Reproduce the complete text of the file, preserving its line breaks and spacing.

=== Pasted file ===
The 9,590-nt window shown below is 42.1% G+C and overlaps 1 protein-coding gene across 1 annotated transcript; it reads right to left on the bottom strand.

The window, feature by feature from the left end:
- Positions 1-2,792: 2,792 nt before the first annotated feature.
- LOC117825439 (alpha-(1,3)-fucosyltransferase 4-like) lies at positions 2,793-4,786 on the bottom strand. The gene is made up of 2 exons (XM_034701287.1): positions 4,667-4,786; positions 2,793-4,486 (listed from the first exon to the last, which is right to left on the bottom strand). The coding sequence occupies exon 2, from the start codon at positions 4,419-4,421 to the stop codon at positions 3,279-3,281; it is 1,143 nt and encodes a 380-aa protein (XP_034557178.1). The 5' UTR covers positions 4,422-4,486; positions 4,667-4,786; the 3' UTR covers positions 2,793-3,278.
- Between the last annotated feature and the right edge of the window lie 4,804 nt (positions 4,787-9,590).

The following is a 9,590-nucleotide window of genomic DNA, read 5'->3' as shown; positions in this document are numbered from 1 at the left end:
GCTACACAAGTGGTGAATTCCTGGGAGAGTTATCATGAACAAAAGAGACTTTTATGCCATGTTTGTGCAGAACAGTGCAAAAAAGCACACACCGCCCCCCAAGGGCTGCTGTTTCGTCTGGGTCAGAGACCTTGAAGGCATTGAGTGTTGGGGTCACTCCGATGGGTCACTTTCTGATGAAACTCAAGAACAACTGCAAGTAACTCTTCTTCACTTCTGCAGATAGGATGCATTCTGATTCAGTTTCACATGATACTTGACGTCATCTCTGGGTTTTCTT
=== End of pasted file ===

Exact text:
The 9,590-nt window shown below is 42.1% G+C and overlaps 1 protein-coding gene across 1 annotated transcript; it reads right to left on the bottom strand.

The window, feature by feature from the left end:
- Positions 1-2,792: 2,792 nt before the first annotated feature.
- LOC117825439 (alpha-(1,3)-fucosyltransferase 4-like) lies at positions 2,793-4,786 on the bottom strand. The gene is made up of 2 exons (XM_034701287.1): positions 4,667-4,786; positions 2,793-4,486 (listed from the first exon to the last, which is right to left on the bottom strand). The coding sequence occupies exon 2, from the start codon at positions 4,419-4,421 to the stop codon at positions 3,279-3,281; it is 1,143 nt and encodes a 380-aa protein (XP_034557178.1). The 5' UTR covers positions 4,422-4,486; positions 4,667-4,786; the 3' UTR covers positions 2,793-3,278.
- Between the last annotated feature and the right edge of the window lie 4,804 nt (positions 4,787-9,590).

The following is a 9,590-nucleotide window of genomic DNA, read 5'->3' as shown; positions in this document are numbered from 1 at the left end:
GCTACACAAGTGGTGAATTCCTGGGAGAGTTATCATGAACAAAAGAGACTTTTATGCCATGTTTGTGCAGAACAGTGCAAAAAAGCACACACCGCCCCCCAAGGGCTGCTGTTTCGTCTGGGTCAGAGACCTTGAAGGCATTGAGTGTTGGGGTCACTCCGATGGGTCACTTTCTGATGAAACTCAAGAACAACTGCAAGTAACTCTTCTTCACTTCTGCAGATAGGATGCATTCTGATTCAGTTTCACATGATACTTGACGTCATCTCTGGGTTTTCTT